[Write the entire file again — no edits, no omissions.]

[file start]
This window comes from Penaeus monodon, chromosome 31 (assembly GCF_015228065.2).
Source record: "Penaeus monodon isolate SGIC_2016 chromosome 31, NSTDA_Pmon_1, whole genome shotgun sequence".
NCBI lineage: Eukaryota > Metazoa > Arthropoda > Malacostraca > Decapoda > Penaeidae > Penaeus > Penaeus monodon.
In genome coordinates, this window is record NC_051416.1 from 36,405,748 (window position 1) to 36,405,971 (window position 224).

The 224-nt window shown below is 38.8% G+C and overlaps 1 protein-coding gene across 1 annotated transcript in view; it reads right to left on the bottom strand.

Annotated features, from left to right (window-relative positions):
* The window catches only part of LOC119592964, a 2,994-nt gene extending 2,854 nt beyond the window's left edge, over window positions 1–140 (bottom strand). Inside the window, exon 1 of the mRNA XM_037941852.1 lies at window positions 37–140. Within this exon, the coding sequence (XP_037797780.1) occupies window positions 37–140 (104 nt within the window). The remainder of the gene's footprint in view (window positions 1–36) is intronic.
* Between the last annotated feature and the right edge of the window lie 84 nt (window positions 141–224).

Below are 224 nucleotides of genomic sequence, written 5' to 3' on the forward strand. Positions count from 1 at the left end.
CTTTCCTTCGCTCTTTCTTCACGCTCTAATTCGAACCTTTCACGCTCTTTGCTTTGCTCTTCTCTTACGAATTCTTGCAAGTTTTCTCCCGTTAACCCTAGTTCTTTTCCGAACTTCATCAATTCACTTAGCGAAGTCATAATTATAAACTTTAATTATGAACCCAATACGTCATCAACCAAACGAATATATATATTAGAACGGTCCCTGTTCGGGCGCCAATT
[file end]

This window comes from Penaeus monodon, chromosome 31 (assembly GCF_015228065.2).
Source record: "Penaeus monodon isolate SGIC_2016 chromosome 31, NSTDA_Pmon_1, whole genome shotgun sequence".
NCBI lineage: Eukaryota > Metazoa > Arthropoda > Malacostraca > Decapoda > Penaeidae > Penaeus > Penaeus monodon.
In genome coordinates, this window is record NC_051416.1 from 36,405,748 (window position 1) to 36,405,971 (window position 224).

The 224-nt window shown below is 38.8% G+C and overlaps 1 protein-coding gene across 1 annotated transcript in view; it reads right to left on the bottom strand.

Annotated features, from left to right (window-relative positions):
* The window catches only part of LOC119592964, a 2,994-nt gene extending 2,854 nt beyond the window's left edge, over window positions 1–140 (bottom strand). Inside the window, exon 1 of the mRNA XM_037941852.1 lies at window positions 37–140. Within this exon, the coding sequence (XP_037797780.1) occupies window positions 37–140 (104 nt within the window). The remainder of the gene's footprint in view (window positions 1–36) is intronic.
* Between the last annotated feature and the right edge of the window lie 84 nt (window positions 141–224).

Below are 224 nucleotides of genomic sequence, written 5' to 3' on the forward strand. Positions count from 1 at the left end.
CTTTCCTTCGCTCTTTCTTCACGCTCTAATTCGAACCTTTCACGCTCTTTGCTTTGCTCTTCTCTTACGAATTCTTGCAAGTTTTCTCCCGTTAACCCTAGTTCTTTTCCGAACTTCATCAATTCACTTAGCGAAGTCATAATTATAAACTTTAATTATGAACCCAATACGTCATCAACCAAACGAATATATATATTAGAACGGTCCCTGTTCGGGCGCCAATT